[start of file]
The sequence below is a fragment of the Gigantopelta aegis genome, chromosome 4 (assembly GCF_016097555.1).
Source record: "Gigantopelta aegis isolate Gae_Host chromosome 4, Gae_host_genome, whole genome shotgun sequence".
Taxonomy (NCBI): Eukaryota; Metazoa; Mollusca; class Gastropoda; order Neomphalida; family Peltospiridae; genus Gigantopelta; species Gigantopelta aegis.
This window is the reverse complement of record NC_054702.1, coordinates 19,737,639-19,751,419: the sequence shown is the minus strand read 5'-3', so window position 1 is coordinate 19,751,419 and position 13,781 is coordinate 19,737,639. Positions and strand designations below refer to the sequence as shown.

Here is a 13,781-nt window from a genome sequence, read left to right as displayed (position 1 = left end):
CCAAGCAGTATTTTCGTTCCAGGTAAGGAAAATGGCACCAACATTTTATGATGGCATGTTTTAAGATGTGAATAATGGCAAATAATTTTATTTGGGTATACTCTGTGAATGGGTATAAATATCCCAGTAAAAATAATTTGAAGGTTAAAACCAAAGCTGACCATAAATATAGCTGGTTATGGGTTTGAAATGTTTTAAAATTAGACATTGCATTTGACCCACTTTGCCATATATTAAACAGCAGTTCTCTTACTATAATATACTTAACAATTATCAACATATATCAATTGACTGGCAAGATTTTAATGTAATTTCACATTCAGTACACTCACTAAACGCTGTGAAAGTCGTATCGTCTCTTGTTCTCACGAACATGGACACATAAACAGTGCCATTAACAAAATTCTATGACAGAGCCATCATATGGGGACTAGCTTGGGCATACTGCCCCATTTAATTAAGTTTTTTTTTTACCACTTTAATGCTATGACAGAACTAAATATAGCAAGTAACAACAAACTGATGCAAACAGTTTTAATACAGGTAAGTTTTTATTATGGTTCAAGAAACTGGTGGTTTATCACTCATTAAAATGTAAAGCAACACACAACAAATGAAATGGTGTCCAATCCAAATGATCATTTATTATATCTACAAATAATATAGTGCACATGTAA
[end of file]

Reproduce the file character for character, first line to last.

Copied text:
The sequence below is a fragment of the Gigantopelta aegis genome, chromosome 4 (assembly GCF_016097555.1).
Source record: "Gigantopelta aegis isolate Gae_Host chromosome 4, Gae_host_genome, whole genome shotgun sequence".
Taxonomy (NCBI): Eukaryota; Metazoa; Mollusca; class Gastropoda; order Neomphalida; family Peltospiridae; genus Gigantopelta; species Gigantopelta aegis.
This window is the reverse complement of record NC_054702.1, coordinates 19,737,639-19,751,419: the sequence shown is the minus strand read 5'-3', so window position 1 is coordinate 19,751,419 and position 13,781 is coordinate 19,737,639. Positions and strand designations below refer to the sequence as shown.

Here is a 13,781-nt window from a genome sequence, read left to right as displayed (position 1 = left end):
CCAAGCAGTATTTTCGTTCCAGGTAAGGAAAATGGCACCAACATTTTATGATGGCATGTTTTAAGATGTGAATAATGGCAAATAATTTTATTTGGGTATACTCTGTGAATGGGTATAAATATCCCAGTAAAAATAATTTGAAGGTTAAAACCAAAGCTGACCATAAATATAGCTGGTTATGGGTTTGAAATGTTTTAAAATTAGACATTGCATTTGACCCACTTTGCCATATATTAAACAGCAGTTCTCTTACTATAATATACTTAACAATTATCAACATATATCAATTGACTGGCAAGATTTTAATGTAATTTCACATTCAGTACACTCACTAAACGCTGTGAAAGTCGTATCGTCTCTTGTTCTCACGAACATGGACACATAAACAGTGCCATTAACAAAATTCTATGACAGAGCCATCATATGGGGACTAGCTTGGGCATACTGCCCCATTTAATTAAGTTTTTTTTTTACCACTTTAATGCTATGACAGAACTAAATATAGCAAGTAACAACAAACTGATGCAAACAGTTTTAATACAGGTAAGTTTTTATTATGGTTCAAGAAACTGGTGGTTTATCACTCATTAAAATGTAAAGCAACACACAACAAATGAAATGGTGTCCAATCCAAATGATCATTTATTATATCTACAAATAATATAGTGCACATGTAA